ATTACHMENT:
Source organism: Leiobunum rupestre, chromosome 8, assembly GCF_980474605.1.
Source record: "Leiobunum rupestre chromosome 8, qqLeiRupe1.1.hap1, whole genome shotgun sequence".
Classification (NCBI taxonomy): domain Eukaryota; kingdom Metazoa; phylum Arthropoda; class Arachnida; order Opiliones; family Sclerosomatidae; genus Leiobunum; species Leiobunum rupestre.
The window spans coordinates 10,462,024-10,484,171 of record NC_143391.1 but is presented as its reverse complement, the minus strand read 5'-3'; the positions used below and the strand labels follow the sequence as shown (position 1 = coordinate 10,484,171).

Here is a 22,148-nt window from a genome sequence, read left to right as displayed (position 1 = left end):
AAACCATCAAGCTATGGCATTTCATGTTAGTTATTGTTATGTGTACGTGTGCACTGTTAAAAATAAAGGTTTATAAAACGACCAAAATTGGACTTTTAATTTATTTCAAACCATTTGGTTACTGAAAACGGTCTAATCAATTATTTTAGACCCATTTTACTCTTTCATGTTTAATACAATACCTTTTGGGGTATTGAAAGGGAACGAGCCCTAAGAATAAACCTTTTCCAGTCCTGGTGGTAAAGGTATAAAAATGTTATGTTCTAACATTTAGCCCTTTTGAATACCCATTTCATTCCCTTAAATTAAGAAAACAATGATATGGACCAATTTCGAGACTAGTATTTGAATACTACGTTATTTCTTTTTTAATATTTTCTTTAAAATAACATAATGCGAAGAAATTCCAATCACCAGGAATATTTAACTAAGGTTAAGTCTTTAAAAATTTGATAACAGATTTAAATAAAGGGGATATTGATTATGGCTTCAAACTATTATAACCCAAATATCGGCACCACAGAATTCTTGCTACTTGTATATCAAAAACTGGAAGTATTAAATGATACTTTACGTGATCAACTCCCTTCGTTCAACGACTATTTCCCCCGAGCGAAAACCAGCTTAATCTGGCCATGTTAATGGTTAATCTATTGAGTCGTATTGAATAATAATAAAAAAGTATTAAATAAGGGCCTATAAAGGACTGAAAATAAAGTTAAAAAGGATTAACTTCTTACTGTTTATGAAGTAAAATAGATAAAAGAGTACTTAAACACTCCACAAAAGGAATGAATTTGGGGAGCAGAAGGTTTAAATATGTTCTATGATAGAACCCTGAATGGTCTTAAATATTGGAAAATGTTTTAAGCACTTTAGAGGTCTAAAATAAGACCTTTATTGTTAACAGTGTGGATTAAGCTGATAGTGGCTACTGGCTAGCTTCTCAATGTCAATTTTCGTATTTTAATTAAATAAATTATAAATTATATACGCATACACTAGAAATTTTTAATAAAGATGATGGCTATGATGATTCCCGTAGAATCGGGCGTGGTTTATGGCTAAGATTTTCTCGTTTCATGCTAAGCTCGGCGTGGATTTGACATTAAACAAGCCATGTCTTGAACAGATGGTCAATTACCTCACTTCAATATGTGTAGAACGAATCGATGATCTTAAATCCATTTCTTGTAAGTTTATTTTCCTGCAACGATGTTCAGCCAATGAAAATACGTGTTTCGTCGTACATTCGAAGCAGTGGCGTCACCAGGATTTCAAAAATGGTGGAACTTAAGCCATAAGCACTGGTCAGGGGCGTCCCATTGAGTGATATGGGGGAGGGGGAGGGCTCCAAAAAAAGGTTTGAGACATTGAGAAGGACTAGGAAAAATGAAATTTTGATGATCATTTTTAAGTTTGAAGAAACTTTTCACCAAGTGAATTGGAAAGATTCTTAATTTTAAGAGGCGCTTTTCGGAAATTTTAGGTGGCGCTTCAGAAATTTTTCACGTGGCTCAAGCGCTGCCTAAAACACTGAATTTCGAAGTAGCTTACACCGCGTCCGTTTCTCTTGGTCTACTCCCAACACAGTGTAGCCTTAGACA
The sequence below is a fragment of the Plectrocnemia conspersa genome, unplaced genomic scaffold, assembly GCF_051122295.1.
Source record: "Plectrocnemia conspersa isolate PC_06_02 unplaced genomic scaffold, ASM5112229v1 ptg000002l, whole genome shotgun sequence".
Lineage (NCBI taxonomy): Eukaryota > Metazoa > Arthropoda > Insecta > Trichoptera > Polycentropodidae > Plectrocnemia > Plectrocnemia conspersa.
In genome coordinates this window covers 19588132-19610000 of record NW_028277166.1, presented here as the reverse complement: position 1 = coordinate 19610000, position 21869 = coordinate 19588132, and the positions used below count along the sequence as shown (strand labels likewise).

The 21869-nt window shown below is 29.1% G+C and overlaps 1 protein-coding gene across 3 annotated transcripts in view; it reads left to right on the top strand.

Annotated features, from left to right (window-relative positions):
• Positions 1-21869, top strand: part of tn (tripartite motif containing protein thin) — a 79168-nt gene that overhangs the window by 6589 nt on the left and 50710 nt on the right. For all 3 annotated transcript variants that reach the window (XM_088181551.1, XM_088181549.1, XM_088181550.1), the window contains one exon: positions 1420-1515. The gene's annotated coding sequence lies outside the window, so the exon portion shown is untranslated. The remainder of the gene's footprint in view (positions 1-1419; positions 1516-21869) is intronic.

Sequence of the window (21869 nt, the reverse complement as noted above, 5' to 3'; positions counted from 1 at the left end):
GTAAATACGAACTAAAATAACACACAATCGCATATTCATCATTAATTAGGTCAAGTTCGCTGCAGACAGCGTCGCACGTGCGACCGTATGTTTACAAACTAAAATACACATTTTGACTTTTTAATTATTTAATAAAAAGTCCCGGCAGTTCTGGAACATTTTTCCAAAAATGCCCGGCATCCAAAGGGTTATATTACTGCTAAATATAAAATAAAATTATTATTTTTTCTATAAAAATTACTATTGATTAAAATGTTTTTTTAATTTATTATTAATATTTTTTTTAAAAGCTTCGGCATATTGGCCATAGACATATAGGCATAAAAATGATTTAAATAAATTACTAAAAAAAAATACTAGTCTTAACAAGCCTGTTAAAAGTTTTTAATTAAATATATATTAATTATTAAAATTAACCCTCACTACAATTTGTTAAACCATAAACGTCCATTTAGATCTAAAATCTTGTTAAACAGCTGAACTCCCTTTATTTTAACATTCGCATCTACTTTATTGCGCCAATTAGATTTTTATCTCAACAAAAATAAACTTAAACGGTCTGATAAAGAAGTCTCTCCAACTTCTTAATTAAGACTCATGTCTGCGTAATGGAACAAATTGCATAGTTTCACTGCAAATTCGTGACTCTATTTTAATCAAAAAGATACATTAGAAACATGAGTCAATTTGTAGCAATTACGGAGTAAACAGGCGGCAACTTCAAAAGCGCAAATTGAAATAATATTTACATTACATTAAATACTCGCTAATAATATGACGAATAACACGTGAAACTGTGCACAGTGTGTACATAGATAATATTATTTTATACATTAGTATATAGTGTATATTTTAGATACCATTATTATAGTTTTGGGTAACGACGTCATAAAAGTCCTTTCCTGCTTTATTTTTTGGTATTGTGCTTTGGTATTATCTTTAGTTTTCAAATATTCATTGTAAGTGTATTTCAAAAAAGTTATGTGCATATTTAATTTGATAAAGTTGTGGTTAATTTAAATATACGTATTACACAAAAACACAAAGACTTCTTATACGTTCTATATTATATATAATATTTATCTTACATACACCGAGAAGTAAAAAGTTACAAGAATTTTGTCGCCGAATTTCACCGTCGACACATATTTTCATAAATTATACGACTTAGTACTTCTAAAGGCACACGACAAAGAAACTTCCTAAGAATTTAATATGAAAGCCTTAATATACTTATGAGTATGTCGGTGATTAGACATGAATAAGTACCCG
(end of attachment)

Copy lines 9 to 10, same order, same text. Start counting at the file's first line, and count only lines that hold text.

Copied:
Lineage (NCBI taxonomy): Eukaryota > Metazoa > Arthropoda > Insecta > Trichoptera > Polycentropodidae > Plectrocnemia > Plectrocnemia conspersa.
In genome coordinates this window covers 19588132-19610000 of record NW_028277166.1, presented here as the reverse complement: position 1 = coordinate 19610000, position 21869 = coordinate 19588132, and the positions used below count along the sequence as shown (strand labels likewise).